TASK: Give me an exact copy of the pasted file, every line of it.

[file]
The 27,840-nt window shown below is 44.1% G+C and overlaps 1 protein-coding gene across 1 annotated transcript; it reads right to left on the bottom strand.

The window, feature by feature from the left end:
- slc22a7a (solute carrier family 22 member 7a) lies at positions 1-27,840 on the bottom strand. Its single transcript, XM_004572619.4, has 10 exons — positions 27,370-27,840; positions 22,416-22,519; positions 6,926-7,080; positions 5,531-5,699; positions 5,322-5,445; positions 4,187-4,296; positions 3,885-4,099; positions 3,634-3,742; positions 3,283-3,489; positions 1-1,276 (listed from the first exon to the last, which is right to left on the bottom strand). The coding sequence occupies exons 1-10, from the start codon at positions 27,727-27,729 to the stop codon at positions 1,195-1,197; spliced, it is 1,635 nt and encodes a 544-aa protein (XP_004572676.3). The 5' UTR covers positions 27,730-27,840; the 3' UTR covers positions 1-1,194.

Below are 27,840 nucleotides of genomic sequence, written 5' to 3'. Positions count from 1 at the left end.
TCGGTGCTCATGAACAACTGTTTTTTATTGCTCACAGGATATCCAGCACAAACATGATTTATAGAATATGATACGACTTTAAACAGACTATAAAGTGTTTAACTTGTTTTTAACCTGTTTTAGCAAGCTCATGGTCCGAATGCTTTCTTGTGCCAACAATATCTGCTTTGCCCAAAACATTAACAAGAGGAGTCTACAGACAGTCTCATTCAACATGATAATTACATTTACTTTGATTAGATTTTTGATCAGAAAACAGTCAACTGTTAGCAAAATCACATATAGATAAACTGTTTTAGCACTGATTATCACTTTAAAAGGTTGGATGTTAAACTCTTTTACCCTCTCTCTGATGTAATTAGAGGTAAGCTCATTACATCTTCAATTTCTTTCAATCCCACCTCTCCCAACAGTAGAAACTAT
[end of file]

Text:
The 27,840-nt window shown below is 44.1% G+C and overlaps 1 protein-coding gene across 1 annotated transcript; it reads right to left on the bottom strand.

The window, feature by feature from the left end:
- slc22a7a (solute carrier family 22 member 7a) lies at positions 1-27,840 on the bottom strand. Its single transcript, XM_004572619.4, has 10 exons — positions 27,370-27,840; positions 22,416-22,519; positions 6,926-7,080; positions 5,531-5,699; positions 5,322-5,445; positions 4,187-4,296; positions 3,885-4,099; positions 3,634-3,742; positions 3,283-3,489; positions 1-1,276 (listed from the first exon to the last, which is right to left on the bottom strand). The coding sequence occupies exons 1-10, from the start codon at positions 27,727-27,729 to the stop codon at positions 1,195-1,197; spliced, it is 1,635 nt and encodes a 544-aa protein (XP_004572676.3). The 5' UTR covers positions 27,730-27,840; the 3' UTR covers positions 1-1,194.

Below are 27,840 nucleotides of genomic sequence, written 5' to 3'. Positions count from 1 at the left end.
TCGGTGCTCATGAACAACTGTTTTTTATTGCTCACAGGATATCCAGCACAAACATGATTTATAGAATATGATACGACTTTAAACAGACTATAAAGTGTTTAACTTGTTTTTAACCTGTTTTAGCAAGCTCATGGTCCGAATGCTTTCTTGTGCCAACAATATCTGCTTTGCCCAAAACATTAACAAGAGGAGTCTACAGACAGTCTCATTCAACATGATAATTACATTTACTTTGATTAGATTTTTGATCAGAAAACAGTCAACTGTTAGCAAAATCACATATAGATAAACTGTTTTAGCACTGATTATCACTTTAAAAGGTTGGATGTTAAACTCTTTTACCCTCTCTCTGATGTAATTAGAGGTAAGCTCATTACATCTTCAATTTCTTTCAATCCCACCTCTCCCAACAGTAGAAACTAT